Lets Make 2020 The Decent Leaders Election Cycle

If 2016 was the year of Trump, then 2017 is the year of unmasking, with many decades worth of problems coming out into the open on both sides of our political divide. This is healthy.

2020 is still three years away, and there is time to move away from our morass of division and toward something better. Why not making it – regardless of party – the cycle of electing decent men to our public offices?

Mitt Romney is a good potential example to use for this. I don’t agree with about 80% of his policy provisions. However, I do believe that he is a decent man who has lived his life by a set of principles, and served the country well and ethically as governor of Massachussetts and in various other roles. I would like to see him elected – perhaps to the Senate in Utah – over a party hack.

Seth Moulton is another, from the Democratic side. Seth is a principled war veteran, a man who has serious convictions and isn’t shy about expressing them. He would be an excellent leader in a higher public office.

The GOP, particularly, should look inward and try to find the principled leaders of its party and run them. Right now, they are mostly stuck in a cruel purgatory – unable to completely abandon a lifetime of support for GOP principles, yet equally unable to support Trump and his kleptocratic behavior. And, of course, Trump will never willingly appoint those who have criticized him publicly to the administration.

Democrats must of course remember this. Robert Mueller was a Republican. So is Susan Collins, and John McCain, and so was James Comey, and Arlen Specter, and many other decent and principled leaders. They just need to elect far more of them in the next cycle, over hacks who will sell their country out from under the rug for big donor dollars.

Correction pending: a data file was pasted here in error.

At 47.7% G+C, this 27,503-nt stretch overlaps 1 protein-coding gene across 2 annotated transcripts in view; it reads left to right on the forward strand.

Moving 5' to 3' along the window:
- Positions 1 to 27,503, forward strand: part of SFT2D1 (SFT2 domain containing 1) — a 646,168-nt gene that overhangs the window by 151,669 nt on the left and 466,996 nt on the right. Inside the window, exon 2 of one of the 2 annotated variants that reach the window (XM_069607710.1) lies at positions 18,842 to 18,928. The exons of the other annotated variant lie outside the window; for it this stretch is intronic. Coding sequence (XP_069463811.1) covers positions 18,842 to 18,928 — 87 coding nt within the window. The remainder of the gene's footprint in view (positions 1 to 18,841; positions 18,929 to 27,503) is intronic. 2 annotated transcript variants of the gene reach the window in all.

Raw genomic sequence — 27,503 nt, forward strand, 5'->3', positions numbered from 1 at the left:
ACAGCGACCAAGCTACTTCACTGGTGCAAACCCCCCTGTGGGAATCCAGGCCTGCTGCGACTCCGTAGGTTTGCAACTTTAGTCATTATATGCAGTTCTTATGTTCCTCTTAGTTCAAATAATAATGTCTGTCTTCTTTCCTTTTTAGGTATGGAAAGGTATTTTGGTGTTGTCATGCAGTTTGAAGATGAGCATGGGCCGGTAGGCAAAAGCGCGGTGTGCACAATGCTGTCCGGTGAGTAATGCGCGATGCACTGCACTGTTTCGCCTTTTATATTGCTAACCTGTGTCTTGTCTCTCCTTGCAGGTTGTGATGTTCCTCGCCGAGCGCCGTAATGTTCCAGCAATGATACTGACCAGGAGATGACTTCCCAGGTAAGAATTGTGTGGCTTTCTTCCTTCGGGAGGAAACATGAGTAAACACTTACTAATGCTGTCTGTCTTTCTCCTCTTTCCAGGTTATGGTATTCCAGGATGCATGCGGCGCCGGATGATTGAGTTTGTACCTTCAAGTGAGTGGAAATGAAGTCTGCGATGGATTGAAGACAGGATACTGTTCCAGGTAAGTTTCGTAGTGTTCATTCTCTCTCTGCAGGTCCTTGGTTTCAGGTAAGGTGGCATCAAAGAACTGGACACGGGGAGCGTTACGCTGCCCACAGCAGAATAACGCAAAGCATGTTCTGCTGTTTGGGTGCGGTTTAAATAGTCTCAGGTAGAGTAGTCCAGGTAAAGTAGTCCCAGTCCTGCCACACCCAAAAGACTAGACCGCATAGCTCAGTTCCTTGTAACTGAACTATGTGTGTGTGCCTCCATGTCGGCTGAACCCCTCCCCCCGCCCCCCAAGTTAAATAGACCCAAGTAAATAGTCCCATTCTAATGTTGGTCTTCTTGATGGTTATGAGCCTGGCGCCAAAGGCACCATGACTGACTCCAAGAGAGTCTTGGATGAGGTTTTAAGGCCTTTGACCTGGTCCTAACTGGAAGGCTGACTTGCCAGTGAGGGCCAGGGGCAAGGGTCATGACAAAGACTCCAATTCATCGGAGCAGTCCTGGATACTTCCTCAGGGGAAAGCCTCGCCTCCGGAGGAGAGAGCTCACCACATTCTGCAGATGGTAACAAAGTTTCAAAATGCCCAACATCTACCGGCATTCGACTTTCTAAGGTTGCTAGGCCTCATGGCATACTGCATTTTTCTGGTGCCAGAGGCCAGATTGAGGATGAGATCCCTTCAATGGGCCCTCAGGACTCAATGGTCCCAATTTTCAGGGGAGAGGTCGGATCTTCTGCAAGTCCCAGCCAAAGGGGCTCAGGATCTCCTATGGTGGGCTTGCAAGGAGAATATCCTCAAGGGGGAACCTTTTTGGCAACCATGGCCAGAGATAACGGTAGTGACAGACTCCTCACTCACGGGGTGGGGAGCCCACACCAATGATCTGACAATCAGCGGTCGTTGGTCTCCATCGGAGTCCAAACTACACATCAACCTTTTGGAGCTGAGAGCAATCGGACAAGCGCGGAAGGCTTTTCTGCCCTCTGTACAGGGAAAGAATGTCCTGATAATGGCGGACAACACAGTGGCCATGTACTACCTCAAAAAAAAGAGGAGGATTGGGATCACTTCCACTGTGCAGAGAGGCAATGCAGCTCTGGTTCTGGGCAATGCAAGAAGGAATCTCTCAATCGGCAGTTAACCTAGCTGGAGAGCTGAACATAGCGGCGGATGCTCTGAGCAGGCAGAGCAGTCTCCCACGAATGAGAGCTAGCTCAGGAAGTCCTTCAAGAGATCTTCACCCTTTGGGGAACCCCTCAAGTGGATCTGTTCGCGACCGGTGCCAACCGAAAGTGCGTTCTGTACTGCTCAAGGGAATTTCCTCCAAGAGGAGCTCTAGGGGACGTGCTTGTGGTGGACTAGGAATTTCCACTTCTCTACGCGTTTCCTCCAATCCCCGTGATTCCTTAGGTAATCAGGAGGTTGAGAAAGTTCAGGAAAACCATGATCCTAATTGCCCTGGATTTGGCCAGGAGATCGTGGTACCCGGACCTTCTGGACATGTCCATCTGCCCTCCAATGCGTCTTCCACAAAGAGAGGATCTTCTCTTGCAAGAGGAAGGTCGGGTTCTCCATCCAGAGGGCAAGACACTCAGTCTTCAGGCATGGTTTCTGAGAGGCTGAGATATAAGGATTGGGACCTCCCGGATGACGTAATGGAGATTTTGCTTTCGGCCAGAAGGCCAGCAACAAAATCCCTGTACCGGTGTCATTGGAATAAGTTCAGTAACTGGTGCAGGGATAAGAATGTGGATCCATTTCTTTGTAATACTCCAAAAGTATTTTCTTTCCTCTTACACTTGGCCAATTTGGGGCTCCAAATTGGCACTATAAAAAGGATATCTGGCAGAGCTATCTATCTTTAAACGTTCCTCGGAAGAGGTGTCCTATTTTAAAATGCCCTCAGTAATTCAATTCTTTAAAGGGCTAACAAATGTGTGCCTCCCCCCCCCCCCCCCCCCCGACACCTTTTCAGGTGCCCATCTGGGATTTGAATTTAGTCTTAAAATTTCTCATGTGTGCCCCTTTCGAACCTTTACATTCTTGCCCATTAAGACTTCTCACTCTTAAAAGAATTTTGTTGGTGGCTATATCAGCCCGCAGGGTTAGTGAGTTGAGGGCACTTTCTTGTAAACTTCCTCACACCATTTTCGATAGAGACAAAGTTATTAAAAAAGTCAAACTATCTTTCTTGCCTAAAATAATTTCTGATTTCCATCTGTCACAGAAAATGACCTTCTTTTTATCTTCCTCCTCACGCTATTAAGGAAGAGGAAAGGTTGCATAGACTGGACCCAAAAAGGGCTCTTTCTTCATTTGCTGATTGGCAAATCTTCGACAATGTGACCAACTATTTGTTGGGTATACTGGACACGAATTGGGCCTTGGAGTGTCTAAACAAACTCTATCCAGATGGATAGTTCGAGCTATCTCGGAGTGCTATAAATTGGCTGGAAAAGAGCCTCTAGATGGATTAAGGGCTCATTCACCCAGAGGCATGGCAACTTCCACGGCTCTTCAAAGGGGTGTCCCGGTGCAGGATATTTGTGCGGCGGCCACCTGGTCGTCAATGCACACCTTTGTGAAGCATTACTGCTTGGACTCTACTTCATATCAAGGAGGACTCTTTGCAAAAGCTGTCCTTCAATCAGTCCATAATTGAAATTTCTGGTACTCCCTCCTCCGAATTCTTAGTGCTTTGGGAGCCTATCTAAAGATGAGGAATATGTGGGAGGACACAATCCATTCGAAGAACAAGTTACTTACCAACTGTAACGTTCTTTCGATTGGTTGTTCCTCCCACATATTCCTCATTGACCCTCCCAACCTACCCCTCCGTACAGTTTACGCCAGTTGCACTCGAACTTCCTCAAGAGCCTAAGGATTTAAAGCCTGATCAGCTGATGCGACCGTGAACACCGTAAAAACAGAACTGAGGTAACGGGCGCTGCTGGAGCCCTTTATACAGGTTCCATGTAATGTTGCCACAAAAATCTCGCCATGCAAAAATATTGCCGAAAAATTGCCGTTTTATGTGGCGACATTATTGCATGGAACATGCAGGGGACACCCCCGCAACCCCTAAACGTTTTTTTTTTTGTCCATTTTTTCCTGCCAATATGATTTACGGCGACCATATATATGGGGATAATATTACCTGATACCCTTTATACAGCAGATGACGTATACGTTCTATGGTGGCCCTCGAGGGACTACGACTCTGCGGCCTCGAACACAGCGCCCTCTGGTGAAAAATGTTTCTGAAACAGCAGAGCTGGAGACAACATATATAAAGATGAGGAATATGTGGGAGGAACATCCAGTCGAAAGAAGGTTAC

On the Democratic side, 2020 is an opportunity to finally kick the Clinton hangover. The Democrats have dozens and dozens of exciting, ethical millennial leaders of all backgrounds running for office. It is their biggest strength, and it showed up and down the ballot in Virginia. That is what Democrats need in 2020, fresh and decent leaders who want to work together and make a difference in their country, not the same hacks that have dominated party politics since the end of the Reagan era.

Watching the Trump administration is depressing, yet it is also strangely energizing. It’s like watching a deeply burrowed virus drain out of the veins to the surface; at its most harmful yet also at its most exposed. The recent trail of scandal after scandal is hardly an accident; it is a symptom of this visible exorcism.

2018 is already well underway, and it will be the most partisan battle of most of our lifetimes. 2020 has a chance to be different. America remains the most powerful, productive, and charitable country in the world for a reason: it has hundreds of millions of decent, hardworking, and smart people. Let’s elect a few hundred of them to public office.